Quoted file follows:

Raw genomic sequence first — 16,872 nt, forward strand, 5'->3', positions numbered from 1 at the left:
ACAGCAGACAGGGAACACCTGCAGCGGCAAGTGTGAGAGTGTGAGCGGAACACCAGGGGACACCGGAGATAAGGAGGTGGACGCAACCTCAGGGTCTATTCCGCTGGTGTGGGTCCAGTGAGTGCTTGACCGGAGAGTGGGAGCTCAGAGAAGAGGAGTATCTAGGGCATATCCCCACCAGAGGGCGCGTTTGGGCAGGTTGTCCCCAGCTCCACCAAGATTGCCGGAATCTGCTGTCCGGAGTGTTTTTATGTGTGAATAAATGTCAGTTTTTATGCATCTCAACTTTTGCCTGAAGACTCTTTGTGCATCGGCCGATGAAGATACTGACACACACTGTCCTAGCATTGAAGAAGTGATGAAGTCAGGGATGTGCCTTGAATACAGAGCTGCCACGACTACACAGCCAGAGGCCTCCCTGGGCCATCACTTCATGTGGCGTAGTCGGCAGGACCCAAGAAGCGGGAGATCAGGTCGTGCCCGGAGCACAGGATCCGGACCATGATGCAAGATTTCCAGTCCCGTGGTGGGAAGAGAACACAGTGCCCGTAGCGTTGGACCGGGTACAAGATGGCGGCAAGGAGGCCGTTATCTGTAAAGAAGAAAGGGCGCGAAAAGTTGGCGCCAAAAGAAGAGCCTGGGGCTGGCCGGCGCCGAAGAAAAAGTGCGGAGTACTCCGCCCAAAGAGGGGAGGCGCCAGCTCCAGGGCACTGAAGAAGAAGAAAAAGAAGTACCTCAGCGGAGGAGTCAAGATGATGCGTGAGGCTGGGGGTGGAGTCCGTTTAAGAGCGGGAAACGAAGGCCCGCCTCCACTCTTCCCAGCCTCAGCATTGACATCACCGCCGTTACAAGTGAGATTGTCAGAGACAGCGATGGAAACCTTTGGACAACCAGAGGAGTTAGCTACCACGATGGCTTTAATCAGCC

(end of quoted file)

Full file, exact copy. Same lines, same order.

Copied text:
Raw genomic sequence first — 16,872 nt, forward strand, 5'->3', positions numbered from 1 at the left:
ACAGCAGACAGGGAACACCTGCAGCGGCAAGTGTGAGAGTGTGAGCGGAACACCAGGGGACACCGGAGATAAGGAGGTGGACGCAACCTCAGGGTCTATTCCGCTGGTGTGGGTCCAGTGAGTGCTTGACCGGAGAGTGGGAGCTCAGAGAAGAGGAGTATCTAGGGCATATCCCCACCAGAGGGCGCGTTTGGGCAGGTTGTCCCCAGCTCCACCAAGATTGCCGGAATCTGCTGTCCGGAGTGTTTTTATGTGTGAATAAATGTCAGTTTTTATGCATCTCAACTTTTGCCTGAAGACTCTTTGTGCATCGGCCGATGAAGATACTGACACACACTGTCCTAGCATTGAAGAAGTGATGAAGTCAGGGATGTGCCTTGAATACAGAGCTGCCACGACTACACAGCCAGAGGCCTCCCTGGGCCATCACTTCATGTGGCGTAGTCGGCAGGACCCAAGAAGCGGGAGATCAGGTCGTGCCCGGAGCACAGGATCCGGACCATGATGCAAGATTTCCAGTCCCGTGGTGGGAAGAGAACACAGTGCCCGTAGCGTTGGACCGGGTACAAGATGGCGGCAAGGAGGCCGTTATCTGTAAAGAAGAAAGGGCGCGAAAAGTTGGCGCCAAAAGAAGAGCCTGGGGCTGGCCGGCGCCGAAGAAAAAGTGCGGAGTACTCCGCCCAAAGAGGGGAGGCGCCAGCTCCAGGGCACTGAAGAAGAAGAAAAAGAAGTACCTCAGCGGAGGAGTCAAGATGATGCGTGAGGCTGGGGGTGGAGTCCGTTTAAGAGCGGGAAACGAAGGCCCGCCTCCACTCTTCCCAGCCTCAGCATTGACATCACCGCCGTTACAAGTGAGATTGTCAGAGACAGCGATGGAAACCTTTGGACAACCAGAGGAGTTAGCTACCACGATGGCTTTAATCAGCC